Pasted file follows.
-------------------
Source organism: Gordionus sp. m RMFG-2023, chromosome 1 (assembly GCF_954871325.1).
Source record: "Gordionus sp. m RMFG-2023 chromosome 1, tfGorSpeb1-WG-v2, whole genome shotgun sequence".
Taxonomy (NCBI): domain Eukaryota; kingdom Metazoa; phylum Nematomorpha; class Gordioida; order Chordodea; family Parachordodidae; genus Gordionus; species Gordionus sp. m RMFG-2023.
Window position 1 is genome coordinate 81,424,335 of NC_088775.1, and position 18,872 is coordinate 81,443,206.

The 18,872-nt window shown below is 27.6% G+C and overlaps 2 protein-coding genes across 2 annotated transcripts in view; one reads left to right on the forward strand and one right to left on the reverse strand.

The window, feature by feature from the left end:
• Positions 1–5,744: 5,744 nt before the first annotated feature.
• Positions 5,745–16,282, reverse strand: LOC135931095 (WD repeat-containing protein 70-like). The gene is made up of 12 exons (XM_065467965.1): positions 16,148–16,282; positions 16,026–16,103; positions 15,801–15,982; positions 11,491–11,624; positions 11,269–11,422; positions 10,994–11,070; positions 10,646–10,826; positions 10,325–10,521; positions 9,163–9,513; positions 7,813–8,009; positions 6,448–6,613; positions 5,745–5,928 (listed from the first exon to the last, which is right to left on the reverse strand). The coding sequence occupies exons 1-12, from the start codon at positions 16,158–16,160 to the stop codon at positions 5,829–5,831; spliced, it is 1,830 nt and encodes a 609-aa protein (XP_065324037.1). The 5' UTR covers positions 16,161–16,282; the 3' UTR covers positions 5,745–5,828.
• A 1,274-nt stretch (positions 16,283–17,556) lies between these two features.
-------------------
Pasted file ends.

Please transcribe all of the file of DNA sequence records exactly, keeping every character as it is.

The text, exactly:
Source organism: Gordionus sp. m RMFG-2023, chromosome 1 (assembly GCF_954871325.1).
Source record: "Gordionus sp. m RMFG-2023 chromosome 1, tfGorSpeb1-WG-v2, whole genome shotgun sequence".
Taxonomy (NCBI): domain Eukaryota; kingdom Metazoa; phylum Nematomorpha; class Gordioida; order Chordodea; family Parachordodidae; genus Gordionus; species Gordionus sp. m RMFG-2023.
Window position 1 is genome coordinate 81,424,335 of NC_088775.1, and position 18,872 is coordinate 81,443,206.

The 18,872-nt window shown below is 27.6% G+C and overlaps 2 protein-coding genes across 2 annotated transcripts in view; one reads left to right on the forward strand and one right to left on the reverse strand.

The window, feature by feature from the left end:
• Positions 1–5,744: 5,744 nt before the first annotated feature.
• Positions 5,745–16,282, reverse strand: LOC135931095 (WD repeat-containing protein 70-like). The gene is made up of 12 exons (XM_065467965.1): positions 16,148–16,282; positions 16,026–16,103; positions 15,801–15,982; positions 11,491–11,624; positions 11,269–11,422; positions 10,994–11,070; positions 10,646–10,826; positions 10,325–10,521; positions 9,163–9,513; positions 7,813–8,009; positions 6,448–6,613; positions 5,745–5,928 (listed from the first exon to the last, which is right to left on the reverse strand). The coding sequence occupies exons 1-12, from the start codon at positions 16,158–16,160 to the stop codon at positions 5,829–5,831; spliced, it is 1,830 nt and encodes a 609-aa protein (XP_065324037.1). The 5' UTR covers positions 16,161–16,282; the 3' UTR covers positions 5,745–5,828.
• A 1,274-nt stretch (positions 16,283–17,556) lies between these two features.